Does The Connected Home Needs Another Protocol?

  • Posted on: 21 December 2014
  • By: Patrick Oliphant

Depending on the smart appliance you buy you are also making a decision on what communication protocol you want to use.  With the growth in the Internet of Things (IoT) it is even more important because we want all of the devices in our homes to be able to communicate with each other securely.  This is on the backdrop that there are many protocols for the home at the moment.  To add to the complexity or to simplify things a new protocol 'Thread' has been introduced.

Thread is being introduced by the Thread Group which consists of Nest Labs, Freescale Semiconductor, Big Ass Fans, Yale Security, Silicon Labs, Samsung Electronics and ARM. The Thread protocol promises to be reliable, secure, need less power and will simplify connectivity.  With 6LoWPAN as its foundation, the group said IPv6 is at its core and will make IoT easier to implement into the home.

But, should we be introducing another protocol into the home, haven’t we got enough?  There is already DLNA, ZigBee, Z-Wave, 3G/4G, WiFi and Bluetooth, to name a few of the popular ones. So why spend time and money to develop a new wireless communication standard? One of the reason presented by the Thread Group, is that the connected home and IoT overall need a protocol that is built for both. Also, one of the key characteristics of IoT is that connected devices are more likely to send small pockets of data to and from many more devices something that some of today’s protocols were not designed for.

The Thread Group also pointed out that while currently available 802.15.4 networking technologies have their own advantages, each also has critical issues that prevent the promise of the Internet of Things from being realized.  These include lack of interoperability, inability to carry IPv6 communications, high power requirement that drain batteries quickly and “hub and spoke” models dependent on one device (if that device fails, the whole network goes down).

DLNA (Digital Living Network Alliance) is great plug and play solution but it is mainly focuses on interoperability between networked entertainment and media devices for personal media uses that involve images, audio and video and it is not IPv6 ready, which eliminate many other devices.

LTE 3G/4G are great, they are IPv6 ready but they are more suited for mobile broadband activities such as web browsing, video streaming and photo uploading from a smart phone.  They are a big drain on batteries, doesn’t make it optimal solution for what we are trying to achieve with the Internet of Things.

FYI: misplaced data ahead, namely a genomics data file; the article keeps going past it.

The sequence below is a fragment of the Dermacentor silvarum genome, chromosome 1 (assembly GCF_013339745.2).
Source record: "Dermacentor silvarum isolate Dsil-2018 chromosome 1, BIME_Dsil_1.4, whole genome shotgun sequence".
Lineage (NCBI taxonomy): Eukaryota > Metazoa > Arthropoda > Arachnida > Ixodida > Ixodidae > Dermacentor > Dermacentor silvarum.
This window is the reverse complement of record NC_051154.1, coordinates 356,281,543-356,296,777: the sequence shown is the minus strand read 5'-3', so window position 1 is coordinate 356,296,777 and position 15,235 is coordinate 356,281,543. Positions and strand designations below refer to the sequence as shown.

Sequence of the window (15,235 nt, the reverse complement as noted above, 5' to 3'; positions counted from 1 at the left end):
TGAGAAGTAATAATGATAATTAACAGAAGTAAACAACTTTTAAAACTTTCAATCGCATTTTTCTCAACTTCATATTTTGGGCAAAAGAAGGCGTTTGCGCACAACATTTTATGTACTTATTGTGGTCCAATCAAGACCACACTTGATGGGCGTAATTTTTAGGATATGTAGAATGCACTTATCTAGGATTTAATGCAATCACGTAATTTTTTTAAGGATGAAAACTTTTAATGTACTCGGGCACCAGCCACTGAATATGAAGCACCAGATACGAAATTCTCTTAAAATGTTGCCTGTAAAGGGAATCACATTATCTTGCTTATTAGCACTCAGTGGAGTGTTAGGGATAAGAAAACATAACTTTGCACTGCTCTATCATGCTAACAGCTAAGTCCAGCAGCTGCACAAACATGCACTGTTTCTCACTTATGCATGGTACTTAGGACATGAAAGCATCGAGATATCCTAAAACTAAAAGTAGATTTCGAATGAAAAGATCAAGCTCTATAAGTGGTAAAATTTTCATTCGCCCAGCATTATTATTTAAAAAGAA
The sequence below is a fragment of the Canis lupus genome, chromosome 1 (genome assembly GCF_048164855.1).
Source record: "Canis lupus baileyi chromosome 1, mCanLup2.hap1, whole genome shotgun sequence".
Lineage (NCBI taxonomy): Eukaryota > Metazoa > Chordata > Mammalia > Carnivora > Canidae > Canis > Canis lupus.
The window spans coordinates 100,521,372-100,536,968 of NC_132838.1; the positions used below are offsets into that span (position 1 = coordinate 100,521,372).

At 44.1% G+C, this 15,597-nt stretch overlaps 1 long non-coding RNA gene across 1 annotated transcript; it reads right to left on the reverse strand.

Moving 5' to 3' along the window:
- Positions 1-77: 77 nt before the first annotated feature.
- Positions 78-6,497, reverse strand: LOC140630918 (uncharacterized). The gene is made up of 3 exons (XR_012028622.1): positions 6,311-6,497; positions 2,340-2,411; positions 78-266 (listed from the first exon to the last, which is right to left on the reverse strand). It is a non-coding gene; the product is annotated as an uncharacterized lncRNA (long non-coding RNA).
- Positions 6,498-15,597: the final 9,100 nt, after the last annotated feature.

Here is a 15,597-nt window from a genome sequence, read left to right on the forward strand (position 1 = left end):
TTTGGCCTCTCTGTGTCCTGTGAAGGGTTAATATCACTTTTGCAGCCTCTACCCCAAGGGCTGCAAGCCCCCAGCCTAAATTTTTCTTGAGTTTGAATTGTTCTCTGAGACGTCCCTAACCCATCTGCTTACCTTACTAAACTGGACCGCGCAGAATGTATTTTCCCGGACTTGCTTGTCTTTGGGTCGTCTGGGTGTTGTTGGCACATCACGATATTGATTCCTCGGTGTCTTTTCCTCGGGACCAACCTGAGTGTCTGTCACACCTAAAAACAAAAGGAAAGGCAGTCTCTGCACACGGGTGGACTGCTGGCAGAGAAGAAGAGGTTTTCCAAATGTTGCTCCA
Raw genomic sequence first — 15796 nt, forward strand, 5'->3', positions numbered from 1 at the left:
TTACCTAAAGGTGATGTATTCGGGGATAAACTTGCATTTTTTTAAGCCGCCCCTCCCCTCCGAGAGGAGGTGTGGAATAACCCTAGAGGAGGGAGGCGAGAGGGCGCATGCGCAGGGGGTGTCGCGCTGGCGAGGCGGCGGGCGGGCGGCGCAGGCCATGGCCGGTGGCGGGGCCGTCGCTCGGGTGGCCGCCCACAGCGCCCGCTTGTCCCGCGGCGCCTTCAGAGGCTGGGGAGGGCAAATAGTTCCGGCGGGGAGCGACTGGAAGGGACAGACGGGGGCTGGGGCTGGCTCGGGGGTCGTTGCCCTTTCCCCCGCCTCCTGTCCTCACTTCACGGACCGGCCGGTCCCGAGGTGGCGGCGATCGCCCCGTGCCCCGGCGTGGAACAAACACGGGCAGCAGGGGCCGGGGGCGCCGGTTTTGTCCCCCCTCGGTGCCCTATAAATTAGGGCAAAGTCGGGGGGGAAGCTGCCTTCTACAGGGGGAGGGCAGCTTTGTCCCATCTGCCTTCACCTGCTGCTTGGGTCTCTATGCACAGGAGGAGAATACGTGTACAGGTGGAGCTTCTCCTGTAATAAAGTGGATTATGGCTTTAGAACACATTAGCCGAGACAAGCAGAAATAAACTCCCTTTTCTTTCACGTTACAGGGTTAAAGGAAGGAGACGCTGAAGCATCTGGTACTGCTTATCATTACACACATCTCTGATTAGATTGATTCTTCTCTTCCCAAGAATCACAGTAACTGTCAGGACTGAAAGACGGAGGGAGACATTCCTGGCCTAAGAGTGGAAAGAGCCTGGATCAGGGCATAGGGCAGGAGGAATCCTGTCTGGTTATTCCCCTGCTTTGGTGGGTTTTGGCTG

Bluetooth was developed by Nokia and introduced as Wibree in 2006, but became Bluetooth in 2010 when it merged with the original Bluetooth standard. It’s now been called Bluetooth smart. Bluetooth smart of is smaller and can run on small batteries.

In comparison to other connected home protocol Bluetooth is compatible with the most popular connected home devices such as tablets and smart phones, and use less power than WiFi.  Thus it is the chosen protocol for wearables and can now function as mesh network similar to ZigBee. It does not support IPv6 by default.

ZigBee has been an instrumental standard and protocol ushering the smart home and connected lifestyle.  ZigBee has a few things that make it a protocol of choice: It is an open standard; it uses a mesh network, meaning any new devices (nodes) join the network (such as light bulb) they can be used as a network extender. As a mesh network ZigBee can allow up to 65,000 nodes/devices to be connected, a big advantage over Bluetooth eight and WiFi 32.

Another thing is its power usage, its standby current can reach very low level and theoretically a remote control with ZigBee could last over 20 years on one coin cell battery.  This also means that ZigBee can be used in devices with no battery by using energy harvesting; available in some solutions, like Greenpeak prototype light switch.

The ZigBee protocol is not naturally IPv6 compatible and to facilitate IPv6 communication it has to be integrate with WiFi to extend connectivity to the Internet.

Z-wave protocol like ZigBee is based on 802.15 standards and also uses the mesh networking topology (with support for up to 232 nodes) and seminaries to ZigBee, with the exception that it is not open, it is licensed with Sigma Designs and can operate on their silicon receivers only. It is not IPv6 by default and focus focuses on home security as well as automation with short-range remote functions such as lighting, heating, monitoring motions, and playing an entertainment systems.

6LoWPAN is not a wireless standard but it is being used as part of the core of the new Thread protocol. What 6LoWPAN has that the others dont is that it allows IPv6 wireless traffic over devices with limited bandwidth capability.  It is hardware-agnostic and can connect any device via IPv6.

I think when you look at the arguments you can see where there are reasons for the new protocol and as Vint Cerf of Google puts it, “Existing wireless networking approaches were introduced long before the Internet of Things gained ground.  The Thread protocol takes existing technologies and combines the best parts of each to provide a better way to connect products in the home.”

Millions of existing 802.15.4 wireless devices already on the market can run Thread with just a software enhancement; no new hardware required, said the Thread Group. So how knows Thread could be the best thing to happen to wireless networking in the home.